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Writing up an employee for insubordination requires keeping three goals in mind. First, you must detail the insubordinate conduct, which the Society for Human Resource Management defines as willful refusal to obey a manager's legitimate order, or disrespectful behavior toward superiors. Next, cite the policies that your worker violated through his insubordination. Finally, state what the employee must do differently if he expects to keep working for you, and the potential penalties for not correcting his behavior.
Consider the Context
Analyze the situation before writing your letter. For example, if the issue is abusive language, you must show that it wasn't normal work-related conversation – and you didn't provoke the employee, according to the BizFilings website's May 2012 article, "Properly Handling Employee Insubordination Requires Having a Policy in Place." Also, evaluate how well the employee understood your directive, how his actions affected business, and the underlying reasons for his behavior – since employment law protects workers from carrying out illegal or unethical activities. Also, consider his record. A verbal warning will usually suffice to deal with atypical behavior.
Document the Behavior
Note the time, place and manner of an employee's insubordination and the steps you've taken to address it. Though it seems tedious to record minor incidents alongside major ones, proper documentation is essential in defending against a legal claim, advises Colleen Giallorenzo, a human resources specialist writing for the Insperity website. Detailing the "who, what, when, where and why" of each incident also lays the groundwork to explain why you see the worker's behavior as insubordinate.
Explain the Misconduct
Describe the insubordinate act objectively. Avoid inflammatory terms such as "attitude" that could be presented in court as examples of an arbitrary management style, says Paramount Pictures executive Paul Falcone in his essay, "Insubordinate Behavior: Deal With It Before It Destroys Employee Morale." Say something like, "Bob, you engaged in insubordinate conduct by raising your voice after I asked for File X by the end of today. Such behavior violates our company's conduct and performance standards." Then cite the relevant policy language that applies to the situation.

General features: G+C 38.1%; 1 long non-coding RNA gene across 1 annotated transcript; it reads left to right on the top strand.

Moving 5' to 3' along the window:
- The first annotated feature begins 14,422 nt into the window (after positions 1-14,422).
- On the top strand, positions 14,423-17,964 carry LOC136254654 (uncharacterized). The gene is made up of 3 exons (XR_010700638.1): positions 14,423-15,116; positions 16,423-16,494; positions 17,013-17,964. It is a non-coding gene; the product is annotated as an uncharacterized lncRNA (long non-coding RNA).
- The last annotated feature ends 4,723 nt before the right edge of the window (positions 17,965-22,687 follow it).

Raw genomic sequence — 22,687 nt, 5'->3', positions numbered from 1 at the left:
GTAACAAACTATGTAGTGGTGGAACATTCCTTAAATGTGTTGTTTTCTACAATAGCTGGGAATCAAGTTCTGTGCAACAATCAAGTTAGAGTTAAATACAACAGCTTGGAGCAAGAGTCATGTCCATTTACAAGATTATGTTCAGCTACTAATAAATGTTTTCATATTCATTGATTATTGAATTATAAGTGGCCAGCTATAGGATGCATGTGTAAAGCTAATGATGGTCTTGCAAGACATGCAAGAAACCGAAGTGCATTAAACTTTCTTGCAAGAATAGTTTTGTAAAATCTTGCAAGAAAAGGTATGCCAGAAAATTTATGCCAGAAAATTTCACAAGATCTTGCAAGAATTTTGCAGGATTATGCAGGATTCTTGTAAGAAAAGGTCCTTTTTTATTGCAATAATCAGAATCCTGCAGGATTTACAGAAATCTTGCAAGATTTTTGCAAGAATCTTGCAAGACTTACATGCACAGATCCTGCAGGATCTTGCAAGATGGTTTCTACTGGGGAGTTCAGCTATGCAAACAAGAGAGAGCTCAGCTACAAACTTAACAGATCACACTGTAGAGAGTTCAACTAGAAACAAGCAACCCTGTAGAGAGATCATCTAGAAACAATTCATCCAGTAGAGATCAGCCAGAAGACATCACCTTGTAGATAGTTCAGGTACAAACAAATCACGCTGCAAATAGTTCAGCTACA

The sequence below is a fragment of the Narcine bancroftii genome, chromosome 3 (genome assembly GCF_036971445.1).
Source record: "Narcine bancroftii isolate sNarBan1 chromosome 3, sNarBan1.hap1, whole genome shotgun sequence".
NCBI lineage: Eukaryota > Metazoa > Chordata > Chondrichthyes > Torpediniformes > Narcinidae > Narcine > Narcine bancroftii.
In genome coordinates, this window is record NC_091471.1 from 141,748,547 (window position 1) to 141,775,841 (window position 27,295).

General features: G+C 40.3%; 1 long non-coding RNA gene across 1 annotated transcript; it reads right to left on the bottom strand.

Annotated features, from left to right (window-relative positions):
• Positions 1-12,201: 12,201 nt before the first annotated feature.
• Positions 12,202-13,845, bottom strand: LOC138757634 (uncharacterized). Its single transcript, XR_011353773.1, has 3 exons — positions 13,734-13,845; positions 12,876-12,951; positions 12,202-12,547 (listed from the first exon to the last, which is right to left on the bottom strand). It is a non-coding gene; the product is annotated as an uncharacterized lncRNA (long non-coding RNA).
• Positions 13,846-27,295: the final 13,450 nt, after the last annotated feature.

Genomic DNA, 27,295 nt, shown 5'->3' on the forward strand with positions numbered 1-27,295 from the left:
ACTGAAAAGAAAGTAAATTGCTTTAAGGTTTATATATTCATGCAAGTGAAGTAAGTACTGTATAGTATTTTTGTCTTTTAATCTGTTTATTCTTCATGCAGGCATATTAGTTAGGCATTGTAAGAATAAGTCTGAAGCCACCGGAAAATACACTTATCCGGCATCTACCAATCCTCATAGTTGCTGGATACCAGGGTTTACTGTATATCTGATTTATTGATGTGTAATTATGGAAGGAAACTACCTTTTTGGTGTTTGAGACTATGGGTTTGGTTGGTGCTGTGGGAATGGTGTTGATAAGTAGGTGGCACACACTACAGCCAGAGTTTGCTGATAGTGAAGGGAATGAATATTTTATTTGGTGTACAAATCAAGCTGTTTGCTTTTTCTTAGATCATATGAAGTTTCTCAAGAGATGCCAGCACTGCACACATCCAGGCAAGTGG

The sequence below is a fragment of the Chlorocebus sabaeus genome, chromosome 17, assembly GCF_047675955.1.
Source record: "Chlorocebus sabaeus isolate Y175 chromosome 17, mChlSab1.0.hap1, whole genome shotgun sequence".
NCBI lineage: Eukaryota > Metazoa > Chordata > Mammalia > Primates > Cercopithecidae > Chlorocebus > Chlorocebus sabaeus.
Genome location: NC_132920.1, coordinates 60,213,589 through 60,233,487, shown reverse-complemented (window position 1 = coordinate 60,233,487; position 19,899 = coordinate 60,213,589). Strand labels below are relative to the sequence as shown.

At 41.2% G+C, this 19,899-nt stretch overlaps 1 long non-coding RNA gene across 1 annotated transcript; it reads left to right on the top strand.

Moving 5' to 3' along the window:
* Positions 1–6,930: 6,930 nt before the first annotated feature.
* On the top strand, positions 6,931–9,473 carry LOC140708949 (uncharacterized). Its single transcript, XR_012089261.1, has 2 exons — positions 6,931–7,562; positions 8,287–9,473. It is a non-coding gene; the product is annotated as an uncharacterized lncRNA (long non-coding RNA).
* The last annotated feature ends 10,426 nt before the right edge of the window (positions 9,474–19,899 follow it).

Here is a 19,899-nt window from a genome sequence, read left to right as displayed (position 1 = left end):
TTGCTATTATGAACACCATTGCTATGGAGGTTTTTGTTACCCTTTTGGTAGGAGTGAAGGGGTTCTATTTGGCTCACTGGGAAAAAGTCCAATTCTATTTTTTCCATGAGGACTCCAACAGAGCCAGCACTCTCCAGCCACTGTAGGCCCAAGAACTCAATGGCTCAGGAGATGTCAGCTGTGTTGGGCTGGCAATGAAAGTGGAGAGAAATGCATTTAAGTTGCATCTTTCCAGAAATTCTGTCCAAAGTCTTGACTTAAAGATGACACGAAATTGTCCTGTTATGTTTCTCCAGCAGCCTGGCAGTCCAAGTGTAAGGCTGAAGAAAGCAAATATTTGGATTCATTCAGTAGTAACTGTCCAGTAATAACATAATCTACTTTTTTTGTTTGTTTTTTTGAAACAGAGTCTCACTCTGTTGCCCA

Outline the Consequences
Finish your notice by summarizing how the employee should act, and what to expect if he doesn't make the required changes. In Bob's case, for example, you'll tell him that he can't raise his voice anymore and needs to discuss future deadline issues privately. Conclude by saying that failure to follow these rules means additional sanctions, including dismissal. As Falcone states, you don't want the employee to misunderstand your expectations for handling future disputes.
Reread your letter before reviewing it with the employee. Make sure your proposed disciplinary approach fits the offense. If you're satisfied, prepare copies for his personnel file and the human resources department, if necessary. Clamping down on minor offenses may sour office morale, but you want no doubt about what acceptable conduct means. Consider adding policy language that defines refusal to obey an order – or lack of respect for a supervisor – as insubordinate conduct that will subject the employee to progressive discipline.
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Ralph Heibutzki's articles have appeared in the "All Music Guide," "Goldmine," "Guitar Player" and "Vintage Guitar." He is also the author of "Unfinished Business: The Life & Times Of Danny Gatton," and holds a journalism degree from Michigan State University.